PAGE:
And of course I know it’s not all bad.  That same hive brain, that same Internet can accomplish great things, raise huge wads of cash for charity, spread awareness of social ills, keep Firefly on the air–wait, not that, but stuff like that.  But it doesn’t do it for love.  It does it to belong. It does it to feel superior.  It does it to judge. The motives of individual people can be entirely altruistic–they genuinely want to help. But the Internet just wants to be so right that all who oppose it are wrong. Meaning it can eat them.

There are wonderful, amazing, kind, brilliant people all over the Internet. I met my husband there. He’s a person; I know him as a person; I trust him as a person. I know the bits and pieces of his character he shows to the digital world, and I know all the other stuff, too.  And I know he loves me, he himself. the individual human.  Not the Internet.

The Internet can’t love you.  Get a dog.

 

I Ain’t No Follow Back Girl

cowgirl for FB

I’m on Twitter as @LucyBlueCastle, and I have been for a couple of years now, and I’ve tweeted more than 2500 times, and I follow a lot of people and enjoy reading them a lot, and I have a fair few followers of my own.  But it’s been brought to my attention that I don’t follow people back enough, that I don’t automatically follow back everybody who follows me, and that makes some people, particularly other writers, feel bad.  I’m sorry about that; I really am.  And actually, if somebody follows me, I always check their profile, and if it says they’re a writer or an aspiring writer, I almost always do follow them back.  (The exceptions being the ones who make some explicit BDSM portrait of themselves or their spirit animal their identifying avatar – sorry, kittens; I go on Twitter at the office; I can’t have you trussed up like a Christmas goose on my HD screen for all the world to see. no matter how vehemently I defend your right to trussing.)   But if the only thing a writer ever, EVER tweets is some version of “buy my book buy my book tra-la-la, buy my book!” I un-follow them pretty quickly.  We know you’re a writer.  We can guess you’re on Twitter because you want to promote your work.  There’s nothing wrong with that – an occasional message from our sponsors is only to be expected, and some people do it very cleverly.  But if you want a permanent slot on my scrolling wall of everything in the whole wide world 140 characters at a time, your slice of everything has be more entertaining or informative than that.  Nothing depresses me more than to open my Twitter feed to find a whole screen full of one-sentence blurbs and links to e-books.  And don’t even get me started on the people who tweet SEVENTEEN THOUSAND PROMO TWEETS IN A ROW IN ALL CAPS.  Trust me, you might sell a book to somebody that way, but I can promise you, it won’t be me.  The same thing goes for so-called professional Tweeters who dump seventeen thousand different promo tweets in a row for their seventeen thousand different clients.  Again, it’s good sense to get the word out; that’s what your Twitter account is for.  But if that’s all  you ever do, if your personal broadcast is nothing but commercials 24/7, why should I keep tuning in?   Even TBS occasionally gives me a little bit of movie in between the ads;  as a Tweeter, you’ve gotta do the same.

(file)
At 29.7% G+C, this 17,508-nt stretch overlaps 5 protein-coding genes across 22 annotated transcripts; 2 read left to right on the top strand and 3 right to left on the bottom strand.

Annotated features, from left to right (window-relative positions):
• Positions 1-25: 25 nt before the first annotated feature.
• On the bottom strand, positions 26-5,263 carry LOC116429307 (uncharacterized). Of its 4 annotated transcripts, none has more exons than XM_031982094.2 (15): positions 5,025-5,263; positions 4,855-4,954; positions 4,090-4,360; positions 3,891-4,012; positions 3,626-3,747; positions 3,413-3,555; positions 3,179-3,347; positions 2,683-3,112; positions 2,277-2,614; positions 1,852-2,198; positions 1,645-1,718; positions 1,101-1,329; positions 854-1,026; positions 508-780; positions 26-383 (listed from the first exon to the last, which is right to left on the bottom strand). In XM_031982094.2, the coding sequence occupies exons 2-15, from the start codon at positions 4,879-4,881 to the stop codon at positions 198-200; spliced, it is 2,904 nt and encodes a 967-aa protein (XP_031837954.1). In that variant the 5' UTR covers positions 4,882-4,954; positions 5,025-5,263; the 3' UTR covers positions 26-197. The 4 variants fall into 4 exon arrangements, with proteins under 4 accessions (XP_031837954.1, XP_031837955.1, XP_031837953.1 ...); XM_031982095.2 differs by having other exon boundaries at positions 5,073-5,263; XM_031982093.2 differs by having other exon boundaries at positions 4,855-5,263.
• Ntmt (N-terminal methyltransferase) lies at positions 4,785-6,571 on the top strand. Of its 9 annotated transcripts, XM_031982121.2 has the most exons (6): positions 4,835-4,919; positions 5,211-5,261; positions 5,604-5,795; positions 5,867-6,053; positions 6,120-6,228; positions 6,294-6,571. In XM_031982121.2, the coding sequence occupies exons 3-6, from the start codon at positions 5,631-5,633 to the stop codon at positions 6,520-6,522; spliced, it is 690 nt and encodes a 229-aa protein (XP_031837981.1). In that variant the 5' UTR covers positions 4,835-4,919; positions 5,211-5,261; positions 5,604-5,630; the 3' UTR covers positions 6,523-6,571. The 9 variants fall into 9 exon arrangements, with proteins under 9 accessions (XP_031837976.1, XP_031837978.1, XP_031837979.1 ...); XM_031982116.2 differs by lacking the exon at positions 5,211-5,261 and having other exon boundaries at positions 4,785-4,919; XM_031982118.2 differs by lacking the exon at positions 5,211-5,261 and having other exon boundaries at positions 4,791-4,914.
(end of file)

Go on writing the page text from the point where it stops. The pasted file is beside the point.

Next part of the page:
And you don’t have to be Patton Oswalt, Wil Wheaton, or Stephen Fry.  Snappy one-liners are always welcome, certainly.  But I follow a couple of writers who tweet all the time about their day jobs, their kids, their struggle to find time to make art in the midst of very full lives, and I love reading them.  I relate to them; I feel a kinship with them that makes me want them to succeed.  And how can I help them succeed?  Buy their books – and I do.  There’s no need to get TOO personal – I un-followed someone last week who might conceivably be a big help to me in my career because she tweeted about the “food baby” she birthed following a big meal with a VIP at a convention.  Ummm, ew.  But don’t be afraid to be yourself, to share who you are as a writer.

Re-tweets are also a good way to keep your feed interesting.  If you find somebody else’s tweet hilarious or interesting or important, chances are, your followers will, too.  Just always be sure to give credit where credit’s due.  There are people for whom Twitter is a major resource in their writing career; stealing their tweets is the same thing as stealing someone’s stories.

Selling books these days is hard, and social media, for better and worse, is the main way to get it done.  But in that arena, before we care about your book, we’ve gotta care about you.  If you’ve already captured your followers’ attention with your personality, your humor, or your taste in cute kitten videos, chances are they’re a lot more likely to follow that link and buy your masterpiece.